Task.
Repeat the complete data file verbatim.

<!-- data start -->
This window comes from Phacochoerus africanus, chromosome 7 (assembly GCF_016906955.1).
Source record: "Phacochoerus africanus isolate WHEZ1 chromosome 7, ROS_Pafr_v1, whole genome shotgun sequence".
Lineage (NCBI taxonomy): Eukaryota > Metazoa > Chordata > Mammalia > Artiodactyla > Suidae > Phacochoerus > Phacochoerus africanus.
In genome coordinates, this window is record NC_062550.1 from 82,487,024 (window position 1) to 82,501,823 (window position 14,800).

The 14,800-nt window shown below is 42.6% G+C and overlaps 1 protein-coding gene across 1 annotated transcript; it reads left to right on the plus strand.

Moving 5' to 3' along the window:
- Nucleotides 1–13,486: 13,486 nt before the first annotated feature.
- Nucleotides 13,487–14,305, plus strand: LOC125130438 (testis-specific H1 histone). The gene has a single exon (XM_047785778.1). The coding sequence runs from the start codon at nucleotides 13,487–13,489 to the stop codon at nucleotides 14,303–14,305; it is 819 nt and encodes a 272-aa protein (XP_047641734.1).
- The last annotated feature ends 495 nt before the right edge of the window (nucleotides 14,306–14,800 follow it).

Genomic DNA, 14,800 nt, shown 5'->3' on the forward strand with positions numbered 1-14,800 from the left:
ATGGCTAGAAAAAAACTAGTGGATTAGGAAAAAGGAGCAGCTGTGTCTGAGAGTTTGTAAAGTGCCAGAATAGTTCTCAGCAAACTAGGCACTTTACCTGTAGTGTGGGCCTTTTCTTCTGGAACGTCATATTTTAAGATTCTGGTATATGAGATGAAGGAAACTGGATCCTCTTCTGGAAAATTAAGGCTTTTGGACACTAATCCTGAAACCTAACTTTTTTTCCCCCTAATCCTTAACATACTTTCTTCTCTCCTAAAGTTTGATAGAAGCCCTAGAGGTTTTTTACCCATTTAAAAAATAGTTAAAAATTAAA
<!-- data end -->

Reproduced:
This window comes from Phacochoerus africanus, chromosome 7 (assembly GCF_016906955.1).
Source record: "Phacochoerus africanus isolate WHEZ1 chromosome 7, ROS_Pafr_v1, whole genome shotgun sequence".
Lineage (NCBI taxonomy): Eukaryota > Metazoa > Chordata > Mammalia > Artiodactyla > Suidae > Phacochoerus > Phacochoerus africanus.
In genome coordinates, this window is record NC_062550.1 from 82,487,024 (window position 1) to 82,501,823 (window position 14,800).

The 14,800-nt window shown below is 42.6% G+C and overlaps 1 protein-coding gene across 1 annotated transcript; it reads left to right on the plus strand.

Moving 5' to 3' along the window:
- Nucleotides 1–13,486: 13,486 nt before the first annotated feature.
- Nucleotides 13,487–14,305, plus strand: LOC125130438 (testis-specific H1 histone). The gene has a single exon (XM_047785778.1). The coding sequence runs from the start codon at nucleotides 13,487–13,489 to the stop codon at nucleotides 14,303–14,305; it is 819 nt and encodes a 272-aa protein (XP_047641734.1).
- The last annotated feature ends 495 nt before the right edge of the window (nucleotides 14,306–14,800 follow it).

Genomic DNA, 14,800 nt, shown 5'->3' on the forward strand with positions numbered 1-14,800 from the left:
ATGGCTAGAAAAAAACTAGTGGATTAGGAAAAAGGAGCAGCTGTGTCTGAGAGTTTGTAAAGTGCCAGAATAGTTCTCAGCAAACTAGGCACTTTACCTGTAGTGTGGGCCTTTTCTTCTGGAACGTCATATTTTAAGATTCTGGTATATGAGATGAAGGAAACTGGATCCTCTTCTGGAAAATTAAGGCTTTTGGACACTAATCCTGAAACCTAACTTTTTTTCCCCCTAATCCTTAACATACTTTCTTCTCTCCTAAAGTTTGATAGAAGCCCTAGAGGTTTTTTACCCATTTAAAAAATAGTTAAAAATTAAA